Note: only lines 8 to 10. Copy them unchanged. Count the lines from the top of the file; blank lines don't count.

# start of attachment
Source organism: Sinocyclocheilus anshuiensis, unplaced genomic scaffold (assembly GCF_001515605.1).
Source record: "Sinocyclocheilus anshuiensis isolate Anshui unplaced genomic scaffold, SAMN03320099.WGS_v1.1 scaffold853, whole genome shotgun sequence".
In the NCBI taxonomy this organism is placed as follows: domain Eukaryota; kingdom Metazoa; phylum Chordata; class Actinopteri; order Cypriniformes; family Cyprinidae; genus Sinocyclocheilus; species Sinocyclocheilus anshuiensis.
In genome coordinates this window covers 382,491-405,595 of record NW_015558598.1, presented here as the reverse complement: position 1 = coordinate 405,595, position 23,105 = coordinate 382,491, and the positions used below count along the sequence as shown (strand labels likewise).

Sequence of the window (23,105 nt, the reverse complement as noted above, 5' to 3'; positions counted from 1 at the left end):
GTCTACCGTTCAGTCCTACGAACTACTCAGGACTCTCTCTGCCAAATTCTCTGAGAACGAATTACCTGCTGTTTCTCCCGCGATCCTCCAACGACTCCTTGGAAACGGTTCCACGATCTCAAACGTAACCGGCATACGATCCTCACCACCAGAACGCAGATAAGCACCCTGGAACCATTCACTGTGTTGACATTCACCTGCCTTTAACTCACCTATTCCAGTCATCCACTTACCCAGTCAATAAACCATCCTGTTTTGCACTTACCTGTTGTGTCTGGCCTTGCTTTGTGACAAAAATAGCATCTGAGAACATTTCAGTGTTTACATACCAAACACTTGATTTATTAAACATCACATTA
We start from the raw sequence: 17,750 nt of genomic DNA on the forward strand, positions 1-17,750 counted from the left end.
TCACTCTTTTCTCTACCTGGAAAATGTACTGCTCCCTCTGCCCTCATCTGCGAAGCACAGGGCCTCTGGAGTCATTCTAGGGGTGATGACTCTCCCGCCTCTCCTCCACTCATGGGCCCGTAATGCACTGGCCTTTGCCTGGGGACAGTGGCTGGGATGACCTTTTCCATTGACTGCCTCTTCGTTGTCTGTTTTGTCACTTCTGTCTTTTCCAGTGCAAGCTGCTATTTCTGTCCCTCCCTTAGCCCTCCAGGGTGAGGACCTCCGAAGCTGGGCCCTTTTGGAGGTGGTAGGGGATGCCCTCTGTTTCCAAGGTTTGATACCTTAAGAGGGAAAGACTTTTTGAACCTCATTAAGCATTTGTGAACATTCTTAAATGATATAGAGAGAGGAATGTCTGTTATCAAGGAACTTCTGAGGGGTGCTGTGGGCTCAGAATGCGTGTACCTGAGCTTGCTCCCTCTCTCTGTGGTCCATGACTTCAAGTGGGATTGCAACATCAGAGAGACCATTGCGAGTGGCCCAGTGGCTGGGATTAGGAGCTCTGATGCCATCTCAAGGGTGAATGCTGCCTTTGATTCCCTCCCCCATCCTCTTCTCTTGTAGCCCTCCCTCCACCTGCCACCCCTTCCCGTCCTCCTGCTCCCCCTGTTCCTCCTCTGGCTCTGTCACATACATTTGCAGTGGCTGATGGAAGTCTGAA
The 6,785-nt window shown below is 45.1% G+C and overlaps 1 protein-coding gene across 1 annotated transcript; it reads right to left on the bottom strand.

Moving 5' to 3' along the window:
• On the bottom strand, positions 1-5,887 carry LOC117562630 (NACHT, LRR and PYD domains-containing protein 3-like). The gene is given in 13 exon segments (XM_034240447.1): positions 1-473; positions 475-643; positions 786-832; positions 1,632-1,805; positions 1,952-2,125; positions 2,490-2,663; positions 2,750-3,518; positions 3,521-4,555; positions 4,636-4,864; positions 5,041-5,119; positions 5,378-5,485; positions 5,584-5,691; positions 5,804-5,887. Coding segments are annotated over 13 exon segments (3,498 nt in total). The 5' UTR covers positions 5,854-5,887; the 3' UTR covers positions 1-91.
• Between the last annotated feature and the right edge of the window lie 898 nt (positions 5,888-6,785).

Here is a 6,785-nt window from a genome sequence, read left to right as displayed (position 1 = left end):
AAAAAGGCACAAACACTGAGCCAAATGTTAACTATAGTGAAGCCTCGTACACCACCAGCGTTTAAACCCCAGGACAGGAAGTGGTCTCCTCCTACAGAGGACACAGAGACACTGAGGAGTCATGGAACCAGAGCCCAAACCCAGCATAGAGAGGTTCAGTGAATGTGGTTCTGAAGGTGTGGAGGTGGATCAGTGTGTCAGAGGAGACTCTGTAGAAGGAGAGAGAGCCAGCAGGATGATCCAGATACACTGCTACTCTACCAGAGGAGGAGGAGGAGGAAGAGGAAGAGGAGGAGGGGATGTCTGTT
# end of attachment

TCACTCTTTTCTCTACCTGGAAAATGTACTGCTCCCTCTGCCCTCATCTGCGAAGCACAGGGCCTCTGGAGTCATTCTAGGGGTGATGACTCTCCCGCCTCTCCTCCACTCATGGGCCCGTAATGCACTGGCCTTTGCCTGGGGACAGTGGCTGGGATGACCTTTTCCATTGACTGCCTCTTCGTTGTCTGTTTTGTCACTTCTGTCTTTTCCAGTGCAAGCTGCTATTTCTGTCCCTCCCTTAGCCCTCCAGGGTGAGGACCTCCGAAGCTGGGCCCTTTTGGAGGTGGTAGGGGATGCCCTCTGTTTCCAAGGTTTGATACCTTAAGAGGGAAAGACTTTTTGAACCTCATTAAGCATTTGTGAACATTCTTAAATGATATAGAGAGAGGAATGTCTGTTATCAAGGAACTTCTGAGGGGTGCTGTGGGCTCAGAATGCGTGTACCTGAGCTTGCTCCCTCTCTCTGTGGTCCATGACTTCAAGTGGGATTGCAACATCAGAGAGACCATTGCGAGTGGCCCAGTGGCTGGGATTAGGAGCTCTGATGCCATCTCAAGGGTGAATGCTGCCTTTGATTCCCTCCCCCATCCTCTTCTCTTGTAGCCCTCCCTCCACCTGCCACCCCTTCCCGTCCTCCTGCTCCCCCTGTTCCTCCTCTGGCTCTGTCACATACATTTGCAGTGGCTGATGGAAGTCTGAA
The 6,785-nt window shown below is 45.1% G+C and overlaps 1 protein-coding gene across 1 annotated transcript; it reads right to left on the bottom strand.

Moving 5' to 3' along the window: